WASHINGTON, Jan. 15—The Reagan Administration today proposed legislation that would give local school districts flexibility in using Federal funds for remedial language programs for children with limited proficiency in English.
Under current law, only 4 percent of the Federal funds for remedial language services may be used for programs other than bilingual ones, in which students are taught in their native language. The proposed bill, which was submitted once before by the Administration, would permit local school districts to seek Federal aid for whatever programs they believe would best serve their students’ needs.
Administration officials say they do not want to do away with bilingual programs or impose any particular teaching method. They say their aim is to give local districts flexibility in designing programs. But critics fear the move is aimed at cutting back in instruction in students’ native languages.
A number of Hispanic groups, in particular, have expressed opposition to changing the current law. They maintain that Hispanic children already have the highest dropout rates and that only bilingual education can help students progress in other subjects while they are learning English.
‘Argument for Diversity’
But many schools, struggling with an influx of immigrant students, say it is not possible to offer bilingual education. And researchers do not agree on the best methods of teaching English.
This view is reflected in a speech that Education Secretary William J. Bennett is to deliver Friday in San Antonio. ”Where research does not dictate one method, the Federal Government should not dictate, either,” he says in his prepared speech.
”The fact that 20 years of research has failed to identify a single best method is itself a substantial argument for diversity, creativity and local flexibility,” Mr. Bennett says.
Under the proposed changes, he says, districts could continue using Federal funds for bilingual education or for any other method they choose.
The two other main methods are ”structured immersion” and ”English as a second language.” In the former, students are taught in English by teachers who know their native language; in the latter, they are taught almost entirely in English. #4% Cap Approved in 1984 The Federal Government provides a relatively small amount of the total funds spent on language programs for children with limited ability in English. Its contribution comes under the Bilingual Education Act, which, as originally passed by Congress in 1968, offered Federal funds for ”new and imaginative” programs to help students with limited English skills but did not prescribe a method.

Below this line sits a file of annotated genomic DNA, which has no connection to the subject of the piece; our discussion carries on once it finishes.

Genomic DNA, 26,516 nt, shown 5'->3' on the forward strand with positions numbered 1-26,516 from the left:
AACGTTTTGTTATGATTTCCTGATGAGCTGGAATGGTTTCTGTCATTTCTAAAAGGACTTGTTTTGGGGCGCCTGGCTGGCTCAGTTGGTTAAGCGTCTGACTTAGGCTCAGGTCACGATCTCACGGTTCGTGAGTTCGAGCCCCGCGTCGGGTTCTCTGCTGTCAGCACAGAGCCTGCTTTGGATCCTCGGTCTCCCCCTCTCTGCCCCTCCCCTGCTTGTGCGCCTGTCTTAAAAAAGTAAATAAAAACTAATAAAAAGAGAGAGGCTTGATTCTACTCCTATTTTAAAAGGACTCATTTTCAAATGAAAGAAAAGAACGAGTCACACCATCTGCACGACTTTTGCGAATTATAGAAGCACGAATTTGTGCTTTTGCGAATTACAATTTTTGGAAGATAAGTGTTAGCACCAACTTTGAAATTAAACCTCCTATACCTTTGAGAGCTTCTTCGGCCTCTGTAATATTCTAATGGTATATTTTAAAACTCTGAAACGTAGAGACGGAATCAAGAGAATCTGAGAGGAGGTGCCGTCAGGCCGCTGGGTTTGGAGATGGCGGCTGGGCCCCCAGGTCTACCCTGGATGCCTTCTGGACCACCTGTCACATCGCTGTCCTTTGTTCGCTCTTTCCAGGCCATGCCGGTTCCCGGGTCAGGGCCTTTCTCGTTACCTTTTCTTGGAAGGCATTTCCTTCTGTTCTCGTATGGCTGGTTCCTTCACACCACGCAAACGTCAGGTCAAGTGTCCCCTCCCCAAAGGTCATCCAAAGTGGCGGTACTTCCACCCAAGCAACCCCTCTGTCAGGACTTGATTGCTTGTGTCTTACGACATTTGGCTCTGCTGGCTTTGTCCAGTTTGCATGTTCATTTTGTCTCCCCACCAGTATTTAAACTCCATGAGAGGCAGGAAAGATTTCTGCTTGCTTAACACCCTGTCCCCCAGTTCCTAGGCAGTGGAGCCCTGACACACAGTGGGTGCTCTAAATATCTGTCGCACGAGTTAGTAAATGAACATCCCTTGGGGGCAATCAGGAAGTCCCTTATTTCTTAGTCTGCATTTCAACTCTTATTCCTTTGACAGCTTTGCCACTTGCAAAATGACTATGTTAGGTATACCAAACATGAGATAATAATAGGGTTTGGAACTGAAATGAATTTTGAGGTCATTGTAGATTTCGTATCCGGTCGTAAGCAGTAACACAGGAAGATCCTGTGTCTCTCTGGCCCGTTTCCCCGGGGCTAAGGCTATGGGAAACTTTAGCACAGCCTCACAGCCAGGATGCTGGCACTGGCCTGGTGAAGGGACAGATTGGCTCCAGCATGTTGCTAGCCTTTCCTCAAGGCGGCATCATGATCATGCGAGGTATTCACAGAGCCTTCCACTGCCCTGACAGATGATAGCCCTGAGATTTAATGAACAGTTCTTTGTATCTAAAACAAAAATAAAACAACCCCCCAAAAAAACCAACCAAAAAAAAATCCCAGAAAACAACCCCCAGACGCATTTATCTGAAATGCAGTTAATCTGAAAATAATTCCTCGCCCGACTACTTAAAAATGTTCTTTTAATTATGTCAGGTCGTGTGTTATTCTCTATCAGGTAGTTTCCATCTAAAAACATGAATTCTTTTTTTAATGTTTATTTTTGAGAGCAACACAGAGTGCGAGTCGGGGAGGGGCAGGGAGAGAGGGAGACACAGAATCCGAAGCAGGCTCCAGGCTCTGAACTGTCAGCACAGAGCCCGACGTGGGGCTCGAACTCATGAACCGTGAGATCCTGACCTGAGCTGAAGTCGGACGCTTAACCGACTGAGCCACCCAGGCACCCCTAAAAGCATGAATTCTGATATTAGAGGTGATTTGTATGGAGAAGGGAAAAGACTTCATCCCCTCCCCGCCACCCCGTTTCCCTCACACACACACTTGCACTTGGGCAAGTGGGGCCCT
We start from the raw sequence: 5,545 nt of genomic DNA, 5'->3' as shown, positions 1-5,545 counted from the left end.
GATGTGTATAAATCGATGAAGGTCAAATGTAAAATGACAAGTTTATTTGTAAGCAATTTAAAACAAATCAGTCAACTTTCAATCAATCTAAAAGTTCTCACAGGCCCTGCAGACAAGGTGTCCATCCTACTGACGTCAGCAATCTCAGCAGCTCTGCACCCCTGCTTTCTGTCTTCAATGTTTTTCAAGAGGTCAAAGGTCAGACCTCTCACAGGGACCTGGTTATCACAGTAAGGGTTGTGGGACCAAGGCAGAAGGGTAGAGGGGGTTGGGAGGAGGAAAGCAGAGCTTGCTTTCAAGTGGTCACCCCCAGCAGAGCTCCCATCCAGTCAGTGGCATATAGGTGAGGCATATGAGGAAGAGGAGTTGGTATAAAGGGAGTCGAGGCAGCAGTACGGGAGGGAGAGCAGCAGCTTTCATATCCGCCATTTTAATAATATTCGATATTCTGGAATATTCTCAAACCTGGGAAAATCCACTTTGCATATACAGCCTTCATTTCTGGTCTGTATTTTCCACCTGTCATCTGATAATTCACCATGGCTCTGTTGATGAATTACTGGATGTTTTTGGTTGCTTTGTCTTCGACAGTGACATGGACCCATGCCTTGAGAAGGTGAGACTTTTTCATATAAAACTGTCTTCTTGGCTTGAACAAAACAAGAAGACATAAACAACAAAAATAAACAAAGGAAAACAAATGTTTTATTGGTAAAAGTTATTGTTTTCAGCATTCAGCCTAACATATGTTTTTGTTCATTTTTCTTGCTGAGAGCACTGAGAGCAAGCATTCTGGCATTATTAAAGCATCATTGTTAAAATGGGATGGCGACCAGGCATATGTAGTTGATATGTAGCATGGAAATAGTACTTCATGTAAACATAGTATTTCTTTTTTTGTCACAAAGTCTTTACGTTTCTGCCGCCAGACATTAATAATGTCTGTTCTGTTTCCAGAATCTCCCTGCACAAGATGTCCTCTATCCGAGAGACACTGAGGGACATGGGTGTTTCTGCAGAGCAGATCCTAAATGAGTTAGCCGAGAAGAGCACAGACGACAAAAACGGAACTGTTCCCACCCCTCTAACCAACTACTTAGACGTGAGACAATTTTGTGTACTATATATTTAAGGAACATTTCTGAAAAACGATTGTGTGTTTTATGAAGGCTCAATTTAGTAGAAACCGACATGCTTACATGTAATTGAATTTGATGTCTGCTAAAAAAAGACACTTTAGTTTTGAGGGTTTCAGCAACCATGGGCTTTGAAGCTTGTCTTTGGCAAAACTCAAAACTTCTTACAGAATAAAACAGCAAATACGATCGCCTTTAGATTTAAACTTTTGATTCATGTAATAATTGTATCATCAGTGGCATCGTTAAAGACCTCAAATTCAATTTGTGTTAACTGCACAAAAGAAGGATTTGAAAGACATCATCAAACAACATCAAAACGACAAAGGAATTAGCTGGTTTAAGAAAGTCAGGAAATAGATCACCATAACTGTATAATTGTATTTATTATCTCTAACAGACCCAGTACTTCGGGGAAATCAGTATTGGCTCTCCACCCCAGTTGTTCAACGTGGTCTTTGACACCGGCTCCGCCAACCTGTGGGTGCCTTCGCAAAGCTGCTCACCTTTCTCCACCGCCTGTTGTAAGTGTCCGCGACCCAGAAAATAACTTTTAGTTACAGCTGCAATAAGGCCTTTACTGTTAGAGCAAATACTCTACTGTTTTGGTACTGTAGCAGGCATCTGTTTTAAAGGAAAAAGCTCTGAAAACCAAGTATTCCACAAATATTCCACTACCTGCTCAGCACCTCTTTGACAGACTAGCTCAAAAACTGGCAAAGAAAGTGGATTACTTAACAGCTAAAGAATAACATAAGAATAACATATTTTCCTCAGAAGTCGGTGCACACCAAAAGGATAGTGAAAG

However, pressure from Hispanic and other civil rights groups prompted Congress to change the law in 1974, specifying that the money could be spent only for programs using instruction in native languages. Permission for 4 percent of the funds to be spent on other types of programs was granted by Congress in 1984.
Anna Maria Farias, deputy director of the Education Department’s Office of Bilingual Education and Minority Languages Affairs, said the department had received 110 applications for funds for non-native language programs in 1985 and had provided funds for 35 of them.
Gary L. Bauer, Under Secretary of Education, said today that he was confident Congress would pass the bill soon. But opponents of the measure predicted a different outcome.
”It’s going to be an uphill battle for them, and we’re going to help keep that battle pretty stiff,” said Joseph W. Beard, national office administrator of the National Association for Bilingual Education, an umbrella organization.
Representative Augustus F. Hawkins, a California Democrat who is chairman of the House Education and Labor Committee, said he expected the program, which expires in 1988, to be extended this year but did not think Congress would change it.
But Senator Claiborne Pell, a Rhode Island Democrat who is chairman of the Labor and Human Resources Committee’s Subcommittee on Education, Arts and the Humanities, said he believed that ”the act should be sufficiently flexible to allow for other methods of instruction where the need can be demonstrated.”